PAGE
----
Managing credentials is always a challenge but Managed Identity with Azure Active Directory is a great way to solve this problem. Not only is it a free service with Azure AD, its really easy to set up.

At the end of this post is a series of links that you can use as reference.

The preferred method of authenticating external applications with your Dynamics 365 instance would be through Server to Server authentication by:  

  1. register your application in Azure AD
  2. assign the required permissions
  3. generate the client secret
  4. and then setting up the corresponding Dynamics 365 Application User

Once you have this all set up you can then connect to your instance using the above credentials created, passing in your Client Id, Client Secret and AD Tenant Id as shown below:

var clientCred = new ClientCredential(_clientId, _secret);
var authContext = new AuthenticationContext("" + _tenantId);

return authContext.AcquireToken(_resource, clientCred).AccessToken;

Easy yes, but there is an even easier way and that is where Managed identity comes in and why not get Azure AD do all the work for you as below?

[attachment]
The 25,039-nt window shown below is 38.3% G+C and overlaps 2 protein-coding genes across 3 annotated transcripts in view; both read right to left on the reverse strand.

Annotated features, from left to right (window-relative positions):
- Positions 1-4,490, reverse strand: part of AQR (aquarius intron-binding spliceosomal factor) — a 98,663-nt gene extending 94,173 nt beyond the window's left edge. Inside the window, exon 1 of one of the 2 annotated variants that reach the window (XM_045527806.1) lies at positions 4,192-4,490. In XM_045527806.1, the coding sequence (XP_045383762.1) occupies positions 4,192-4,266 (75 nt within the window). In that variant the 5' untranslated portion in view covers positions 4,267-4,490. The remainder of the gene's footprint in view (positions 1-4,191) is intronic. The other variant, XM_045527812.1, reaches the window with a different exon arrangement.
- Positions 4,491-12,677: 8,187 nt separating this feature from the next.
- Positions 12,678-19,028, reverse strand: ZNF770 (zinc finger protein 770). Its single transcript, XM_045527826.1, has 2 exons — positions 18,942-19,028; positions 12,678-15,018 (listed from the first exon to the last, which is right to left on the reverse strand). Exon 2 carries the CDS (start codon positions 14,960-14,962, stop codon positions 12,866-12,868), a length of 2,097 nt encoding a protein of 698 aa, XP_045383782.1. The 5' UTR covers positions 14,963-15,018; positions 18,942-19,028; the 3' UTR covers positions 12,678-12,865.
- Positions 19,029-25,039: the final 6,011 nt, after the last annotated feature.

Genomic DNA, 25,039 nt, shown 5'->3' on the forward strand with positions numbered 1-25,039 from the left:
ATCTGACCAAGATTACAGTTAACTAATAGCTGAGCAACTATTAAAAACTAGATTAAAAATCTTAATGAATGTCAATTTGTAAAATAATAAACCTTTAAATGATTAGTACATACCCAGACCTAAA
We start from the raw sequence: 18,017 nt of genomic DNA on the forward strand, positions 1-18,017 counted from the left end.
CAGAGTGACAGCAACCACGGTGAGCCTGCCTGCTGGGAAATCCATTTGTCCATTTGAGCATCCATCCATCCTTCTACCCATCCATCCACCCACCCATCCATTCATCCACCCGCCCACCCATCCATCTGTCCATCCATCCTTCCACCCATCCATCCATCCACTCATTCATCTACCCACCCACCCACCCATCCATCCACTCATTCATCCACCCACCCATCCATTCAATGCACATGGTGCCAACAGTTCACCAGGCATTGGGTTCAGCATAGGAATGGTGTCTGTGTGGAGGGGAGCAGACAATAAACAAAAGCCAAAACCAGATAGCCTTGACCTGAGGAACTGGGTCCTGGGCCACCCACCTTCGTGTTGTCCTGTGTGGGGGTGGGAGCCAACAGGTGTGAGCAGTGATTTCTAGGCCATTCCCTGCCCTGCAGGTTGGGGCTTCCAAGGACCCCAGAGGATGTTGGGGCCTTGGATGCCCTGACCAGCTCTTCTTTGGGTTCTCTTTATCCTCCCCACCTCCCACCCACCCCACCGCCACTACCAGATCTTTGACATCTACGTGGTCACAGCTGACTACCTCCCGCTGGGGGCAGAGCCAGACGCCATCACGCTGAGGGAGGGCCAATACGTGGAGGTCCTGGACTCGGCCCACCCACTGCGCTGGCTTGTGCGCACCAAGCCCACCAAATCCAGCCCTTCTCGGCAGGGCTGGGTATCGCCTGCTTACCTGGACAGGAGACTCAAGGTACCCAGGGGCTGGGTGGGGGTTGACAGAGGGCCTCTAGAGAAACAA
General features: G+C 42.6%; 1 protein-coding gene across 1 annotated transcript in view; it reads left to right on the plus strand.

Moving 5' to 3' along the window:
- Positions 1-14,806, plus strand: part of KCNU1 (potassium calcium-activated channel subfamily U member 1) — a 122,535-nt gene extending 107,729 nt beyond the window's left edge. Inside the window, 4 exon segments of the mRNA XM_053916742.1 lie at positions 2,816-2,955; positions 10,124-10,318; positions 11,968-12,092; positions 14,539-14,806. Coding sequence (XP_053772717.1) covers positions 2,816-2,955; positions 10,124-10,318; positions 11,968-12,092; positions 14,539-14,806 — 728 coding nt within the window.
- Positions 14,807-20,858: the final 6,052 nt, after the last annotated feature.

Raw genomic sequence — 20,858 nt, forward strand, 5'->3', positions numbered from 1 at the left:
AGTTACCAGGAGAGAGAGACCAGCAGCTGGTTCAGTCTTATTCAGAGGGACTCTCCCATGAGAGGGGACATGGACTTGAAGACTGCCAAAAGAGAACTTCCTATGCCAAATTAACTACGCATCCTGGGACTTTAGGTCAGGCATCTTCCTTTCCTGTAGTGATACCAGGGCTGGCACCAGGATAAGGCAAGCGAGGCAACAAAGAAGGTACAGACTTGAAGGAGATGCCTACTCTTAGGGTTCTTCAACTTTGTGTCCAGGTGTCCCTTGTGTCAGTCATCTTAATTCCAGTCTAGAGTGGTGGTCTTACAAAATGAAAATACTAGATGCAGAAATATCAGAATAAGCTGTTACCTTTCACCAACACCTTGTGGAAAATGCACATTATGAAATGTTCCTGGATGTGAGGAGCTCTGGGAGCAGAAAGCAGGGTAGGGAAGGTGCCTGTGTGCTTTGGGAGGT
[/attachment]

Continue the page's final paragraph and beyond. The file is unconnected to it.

To set this up, you can do it as manually shown here or when you deploy your resources with ARM or CLI. 

Step 1: Enable System Assigned Identity for your Azure Resource such as an Azure Function


This would create a related Service Principal in the Enterprise Application blade.

note: the Application ID value




Step 2: Create the Dynamics 365 Application User and Assign a security role



Step 3: Update your code

Reference the Microsoft.Azure.Services.AppAuthentication Nuget pacakge in your project



Once this is done change your code to use the AzureServiceTokenProvider.

// Configure the token provider.
builder.Services.AddSingleton(new AzureServiceTokenProvider());


And replace the code that use the Client Id and Secret with below.

//_resource would be your Dynamics 365 instance eg.

return await _azureServiceTokenProvider.GetAccessTokenAsync(_resource, _tenantId);

and then consume the bearer token

using (var webProxyClient = new OrganizationWebProxyClient(GetServiceUri(), true))
   webProxyClient.HeaderToken = await GetD365AccessTokenAsync();
   using (var serviceContext = new XrmServiceContext(webProxyClient))


You can run and test locally in Visual Studio by updating your relevant credentials.



I hope this is of help. You can also automate the above sequence of steps as part of your deployment, which I will document in a follow up post.


For more details and thoughts, strategies and tools for ALM for the Power Platform and PowerApps Portals visit Dylan Haskins blog for more indepth details.


All of this and more is available in our PowerPlatform CICD template on Github.